The task team recommended that there be uniform grading descriptors for grades R to 12 and that annual external assessments of mathematics, home language and English (FAL) be conducted in grades 3, 6 and 9. To reduce the workload on learners and teachers, projects must be reduced to one per learning area and learners portfolios were to be discontinued. The Department should provide targeted in-service training and development and the higher education institutions (HEI) should align their teacher training programmes with the national curriculum.
The task team also called for the nature of classroom and school support by the subject advisor to be specified. It suggested that the role of the textbook should be reasserted, and in this regard called for the development of a catalogue of textbooks aligned to the NCS, and for the provision of textbooks to all learners.
The Minister placed the review in context. She outlined how Bantu Education and the Christian National Education of the old administration could not continue, and had been replaced with new values informed by the new Constitution. These values were the outcomes desired by the Outcomes Based Education (OBE) system and they would remain. However, the manner in which the outcomes would be obtained was being reviewed.
Ms Palesa Tyobeka, Deputy Director General, Department of Basic Education said that the reduction in teacher's administrative workload was done to provide space for quality teaching to take place.
Mr Bobby Soobrayan, Director General, Department of Basic Education, added that the workload had led teachers into a teaching routine that was administration-compliant on the one hand, but that real learning was not taking place. All the interventions now were aimed at shifting the emphasis from administrative compliance back to learners doing their learning, and to provide support for teachers in this regard. The Department would embark on a communication campaign to reduce any confusion that these changes might engender. Previously, teachers were only oriented to the curriculum. However, the Department wanted to embark on a process of teacher development with regard to the curriculum. This implied a shift from one-off meetings to sustained engagement with teachers.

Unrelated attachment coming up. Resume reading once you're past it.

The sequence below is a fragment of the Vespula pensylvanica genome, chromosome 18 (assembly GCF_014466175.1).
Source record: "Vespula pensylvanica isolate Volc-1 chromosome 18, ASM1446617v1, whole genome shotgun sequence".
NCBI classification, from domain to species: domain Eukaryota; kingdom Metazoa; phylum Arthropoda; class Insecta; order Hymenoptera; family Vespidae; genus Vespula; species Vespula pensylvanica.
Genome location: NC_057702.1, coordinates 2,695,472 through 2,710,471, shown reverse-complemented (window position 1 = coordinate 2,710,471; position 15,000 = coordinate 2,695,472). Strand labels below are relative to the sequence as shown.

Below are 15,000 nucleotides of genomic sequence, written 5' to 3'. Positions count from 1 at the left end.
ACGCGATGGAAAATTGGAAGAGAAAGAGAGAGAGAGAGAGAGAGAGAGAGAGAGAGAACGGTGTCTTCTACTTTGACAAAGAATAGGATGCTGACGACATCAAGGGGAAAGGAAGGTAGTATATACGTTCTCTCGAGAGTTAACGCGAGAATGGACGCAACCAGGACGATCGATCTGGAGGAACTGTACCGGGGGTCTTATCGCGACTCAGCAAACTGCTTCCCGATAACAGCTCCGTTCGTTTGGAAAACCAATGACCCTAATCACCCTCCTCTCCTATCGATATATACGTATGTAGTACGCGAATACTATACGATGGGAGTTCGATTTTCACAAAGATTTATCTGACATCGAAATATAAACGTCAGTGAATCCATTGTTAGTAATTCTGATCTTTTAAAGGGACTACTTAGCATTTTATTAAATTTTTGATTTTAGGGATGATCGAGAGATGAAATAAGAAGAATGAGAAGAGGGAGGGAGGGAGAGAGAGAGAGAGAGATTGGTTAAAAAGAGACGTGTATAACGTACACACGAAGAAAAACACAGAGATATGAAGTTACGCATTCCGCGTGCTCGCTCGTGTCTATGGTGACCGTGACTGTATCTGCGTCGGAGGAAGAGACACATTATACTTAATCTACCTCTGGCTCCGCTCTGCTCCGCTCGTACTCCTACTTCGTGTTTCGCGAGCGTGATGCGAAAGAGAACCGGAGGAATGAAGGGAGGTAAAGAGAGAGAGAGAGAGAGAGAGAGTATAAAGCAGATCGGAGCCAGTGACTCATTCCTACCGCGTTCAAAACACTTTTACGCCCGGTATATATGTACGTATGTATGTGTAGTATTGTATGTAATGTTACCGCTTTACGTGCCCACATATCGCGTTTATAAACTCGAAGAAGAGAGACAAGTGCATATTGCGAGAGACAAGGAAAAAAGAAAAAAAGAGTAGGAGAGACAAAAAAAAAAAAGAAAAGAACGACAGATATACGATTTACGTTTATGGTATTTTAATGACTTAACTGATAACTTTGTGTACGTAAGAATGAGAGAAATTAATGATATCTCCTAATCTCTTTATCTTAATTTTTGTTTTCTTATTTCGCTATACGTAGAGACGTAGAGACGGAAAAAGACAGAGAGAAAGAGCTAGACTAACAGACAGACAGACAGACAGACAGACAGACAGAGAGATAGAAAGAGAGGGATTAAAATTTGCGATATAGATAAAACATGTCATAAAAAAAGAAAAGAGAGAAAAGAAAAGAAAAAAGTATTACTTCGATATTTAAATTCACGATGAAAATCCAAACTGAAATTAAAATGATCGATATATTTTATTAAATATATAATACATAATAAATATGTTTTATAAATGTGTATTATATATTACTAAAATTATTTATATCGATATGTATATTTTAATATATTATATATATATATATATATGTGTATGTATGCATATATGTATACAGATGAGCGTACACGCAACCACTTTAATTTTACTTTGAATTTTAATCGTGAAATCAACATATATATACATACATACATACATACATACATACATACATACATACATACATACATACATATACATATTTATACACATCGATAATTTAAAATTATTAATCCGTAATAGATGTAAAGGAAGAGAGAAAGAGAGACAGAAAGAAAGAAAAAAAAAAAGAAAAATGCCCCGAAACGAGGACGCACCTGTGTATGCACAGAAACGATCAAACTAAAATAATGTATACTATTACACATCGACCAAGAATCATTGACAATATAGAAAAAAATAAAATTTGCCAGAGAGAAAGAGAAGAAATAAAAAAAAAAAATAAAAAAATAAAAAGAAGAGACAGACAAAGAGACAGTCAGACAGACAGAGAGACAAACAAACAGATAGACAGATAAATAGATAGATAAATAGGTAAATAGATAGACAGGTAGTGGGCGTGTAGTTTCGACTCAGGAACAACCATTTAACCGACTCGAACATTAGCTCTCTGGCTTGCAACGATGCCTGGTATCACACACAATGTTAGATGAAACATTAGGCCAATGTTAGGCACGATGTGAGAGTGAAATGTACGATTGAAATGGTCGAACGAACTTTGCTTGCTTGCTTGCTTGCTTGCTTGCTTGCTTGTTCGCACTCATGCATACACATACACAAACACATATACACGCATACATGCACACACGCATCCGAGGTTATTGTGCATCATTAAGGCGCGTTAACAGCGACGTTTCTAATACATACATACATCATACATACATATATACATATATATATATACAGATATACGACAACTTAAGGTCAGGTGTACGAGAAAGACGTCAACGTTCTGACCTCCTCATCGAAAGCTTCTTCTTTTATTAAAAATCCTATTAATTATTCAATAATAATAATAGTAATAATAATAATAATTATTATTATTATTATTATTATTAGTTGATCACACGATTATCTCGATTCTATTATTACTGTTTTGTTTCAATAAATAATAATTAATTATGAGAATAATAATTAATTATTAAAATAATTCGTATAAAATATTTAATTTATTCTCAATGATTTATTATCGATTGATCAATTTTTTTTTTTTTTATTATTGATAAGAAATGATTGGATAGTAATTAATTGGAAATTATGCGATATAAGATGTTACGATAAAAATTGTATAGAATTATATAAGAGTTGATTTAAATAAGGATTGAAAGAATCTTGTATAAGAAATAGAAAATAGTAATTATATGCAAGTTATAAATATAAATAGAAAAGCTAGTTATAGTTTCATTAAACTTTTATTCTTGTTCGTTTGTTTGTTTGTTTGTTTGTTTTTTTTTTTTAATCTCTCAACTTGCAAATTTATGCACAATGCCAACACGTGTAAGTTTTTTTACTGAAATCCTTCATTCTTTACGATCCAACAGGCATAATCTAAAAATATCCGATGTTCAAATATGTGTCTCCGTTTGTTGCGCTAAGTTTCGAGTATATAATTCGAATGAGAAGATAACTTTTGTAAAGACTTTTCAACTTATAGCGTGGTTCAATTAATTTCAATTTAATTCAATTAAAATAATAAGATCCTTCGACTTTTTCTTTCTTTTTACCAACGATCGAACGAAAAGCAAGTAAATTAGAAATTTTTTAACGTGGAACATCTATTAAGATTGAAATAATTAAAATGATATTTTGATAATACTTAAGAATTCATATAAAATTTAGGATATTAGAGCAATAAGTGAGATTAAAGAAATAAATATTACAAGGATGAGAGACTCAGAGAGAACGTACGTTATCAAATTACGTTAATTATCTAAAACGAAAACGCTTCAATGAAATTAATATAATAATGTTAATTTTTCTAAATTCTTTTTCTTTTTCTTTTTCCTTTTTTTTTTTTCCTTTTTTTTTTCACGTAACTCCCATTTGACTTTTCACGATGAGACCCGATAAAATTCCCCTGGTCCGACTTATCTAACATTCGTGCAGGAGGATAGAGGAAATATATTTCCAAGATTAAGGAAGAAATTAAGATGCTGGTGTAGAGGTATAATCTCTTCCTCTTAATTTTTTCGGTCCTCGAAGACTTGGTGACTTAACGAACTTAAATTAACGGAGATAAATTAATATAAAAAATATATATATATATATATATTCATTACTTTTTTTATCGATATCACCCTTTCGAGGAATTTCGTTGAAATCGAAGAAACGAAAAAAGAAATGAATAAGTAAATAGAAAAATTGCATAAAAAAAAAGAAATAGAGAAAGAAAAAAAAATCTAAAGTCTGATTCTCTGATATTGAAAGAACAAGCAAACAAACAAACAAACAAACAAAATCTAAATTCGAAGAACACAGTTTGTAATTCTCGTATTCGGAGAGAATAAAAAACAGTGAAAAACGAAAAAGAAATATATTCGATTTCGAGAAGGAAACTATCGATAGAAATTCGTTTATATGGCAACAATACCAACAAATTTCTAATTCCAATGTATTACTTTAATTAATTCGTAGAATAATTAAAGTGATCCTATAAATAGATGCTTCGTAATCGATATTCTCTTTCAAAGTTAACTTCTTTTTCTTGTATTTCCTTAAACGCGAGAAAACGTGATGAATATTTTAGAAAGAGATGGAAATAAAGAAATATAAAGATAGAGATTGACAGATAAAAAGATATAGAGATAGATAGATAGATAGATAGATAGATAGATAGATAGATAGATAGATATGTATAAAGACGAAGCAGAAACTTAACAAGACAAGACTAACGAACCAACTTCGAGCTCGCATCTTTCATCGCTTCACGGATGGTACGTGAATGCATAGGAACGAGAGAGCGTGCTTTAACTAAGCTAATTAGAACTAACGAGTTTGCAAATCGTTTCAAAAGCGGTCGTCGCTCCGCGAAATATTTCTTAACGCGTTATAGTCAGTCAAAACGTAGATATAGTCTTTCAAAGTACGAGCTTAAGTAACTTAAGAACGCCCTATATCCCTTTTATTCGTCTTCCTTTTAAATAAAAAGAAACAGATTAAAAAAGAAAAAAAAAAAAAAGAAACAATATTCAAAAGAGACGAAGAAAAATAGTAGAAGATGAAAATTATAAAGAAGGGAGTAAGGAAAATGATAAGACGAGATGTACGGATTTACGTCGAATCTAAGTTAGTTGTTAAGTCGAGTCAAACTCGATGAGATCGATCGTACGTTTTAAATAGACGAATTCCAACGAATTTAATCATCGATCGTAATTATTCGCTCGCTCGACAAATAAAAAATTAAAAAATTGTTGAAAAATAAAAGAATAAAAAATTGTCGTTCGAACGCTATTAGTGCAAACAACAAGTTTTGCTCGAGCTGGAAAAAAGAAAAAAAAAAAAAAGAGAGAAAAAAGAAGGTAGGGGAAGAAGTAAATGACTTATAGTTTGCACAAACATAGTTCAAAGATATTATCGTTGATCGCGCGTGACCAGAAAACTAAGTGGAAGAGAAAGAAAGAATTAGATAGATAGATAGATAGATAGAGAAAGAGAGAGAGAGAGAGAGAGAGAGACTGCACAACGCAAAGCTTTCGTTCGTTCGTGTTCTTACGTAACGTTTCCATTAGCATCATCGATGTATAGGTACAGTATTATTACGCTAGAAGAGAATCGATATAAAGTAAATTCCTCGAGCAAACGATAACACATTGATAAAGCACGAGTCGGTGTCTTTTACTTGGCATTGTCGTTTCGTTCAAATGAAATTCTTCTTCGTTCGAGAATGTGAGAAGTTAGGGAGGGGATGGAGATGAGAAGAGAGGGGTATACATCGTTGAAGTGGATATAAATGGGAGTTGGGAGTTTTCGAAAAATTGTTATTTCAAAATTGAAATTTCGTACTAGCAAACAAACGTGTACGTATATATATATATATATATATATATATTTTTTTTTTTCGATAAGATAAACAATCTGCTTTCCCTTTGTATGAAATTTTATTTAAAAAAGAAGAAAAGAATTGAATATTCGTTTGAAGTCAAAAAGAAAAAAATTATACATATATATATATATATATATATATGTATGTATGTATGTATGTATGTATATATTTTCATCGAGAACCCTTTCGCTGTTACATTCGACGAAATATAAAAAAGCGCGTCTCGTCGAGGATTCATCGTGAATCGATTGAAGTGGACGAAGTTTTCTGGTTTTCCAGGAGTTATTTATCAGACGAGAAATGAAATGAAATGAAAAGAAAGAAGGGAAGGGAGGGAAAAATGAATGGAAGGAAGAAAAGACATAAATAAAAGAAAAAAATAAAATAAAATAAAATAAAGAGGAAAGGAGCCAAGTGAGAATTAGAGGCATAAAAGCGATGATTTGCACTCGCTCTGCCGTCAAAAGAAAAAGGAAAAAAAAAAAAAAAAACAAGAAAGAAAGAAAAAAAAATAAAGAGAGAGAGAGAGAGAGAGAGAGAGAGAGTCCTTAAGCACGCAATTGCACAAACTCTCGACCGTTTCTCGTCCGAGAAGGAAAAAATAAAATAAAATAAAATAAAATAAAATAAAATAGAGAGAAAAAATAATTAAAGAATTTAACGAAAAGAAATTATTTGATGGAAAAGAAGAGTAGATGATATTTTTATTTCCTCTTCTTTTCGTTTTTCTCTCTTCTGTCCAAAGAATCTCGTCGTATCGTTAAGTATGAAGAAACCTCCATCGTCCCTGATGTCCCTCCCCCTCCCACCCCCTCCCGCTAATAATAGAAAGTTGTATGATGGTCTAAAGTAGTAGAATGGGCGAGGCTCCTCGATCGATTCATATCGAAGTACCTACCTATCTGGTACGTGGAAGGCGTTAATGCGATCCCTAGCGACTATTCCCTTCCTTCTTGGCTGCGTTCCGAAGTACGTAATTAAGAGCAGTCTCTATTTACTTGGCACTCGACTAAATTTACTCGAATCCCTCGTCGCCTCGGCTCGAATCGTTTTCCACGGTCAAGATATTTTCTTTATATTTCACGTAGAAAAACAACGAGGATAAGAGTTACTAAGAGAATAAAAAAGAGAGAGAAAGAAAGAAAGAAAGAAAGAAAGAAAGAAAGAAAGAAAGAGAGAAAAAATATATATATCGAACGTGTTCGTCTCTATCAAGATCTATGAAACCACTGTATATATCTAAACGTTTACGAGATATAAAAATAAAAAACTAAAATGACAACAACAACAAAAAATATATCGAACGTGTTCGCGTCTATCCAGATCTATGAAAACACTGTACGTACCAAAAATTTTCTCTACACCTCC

Ms A Mashishi (ANC) asked how the teacher - learner ratio would be affected.
Ms A Mda (COPE) said the success or failure of a curriculum depended on the willingness of teachers to make it work. It was her observation that there was a lack of monitoring of teachers. The Department could not continuously introduce new curricula without monitoring their implementation.
Ms Mda also said that she was under the impression there was a lack of interaction with learners in hearings that were held.
Ms Kloppers-Lourens wanted to know if teachers were required to teach, or to be facilitators of learning, and how they were actually attending to teaching.
The Minister said that the Task Team and Department would request an opportunity to make a full presentation to the Committee on the broad changes they wanted to make. The Department wanted teachers to continue doing what they were currently doing, but the Department’s input would help to streamline and reduce their administrative workload. She recognised the central and pivotal role that teachers played and to this end sought to have a full branch in the department devoted to teacher support and development.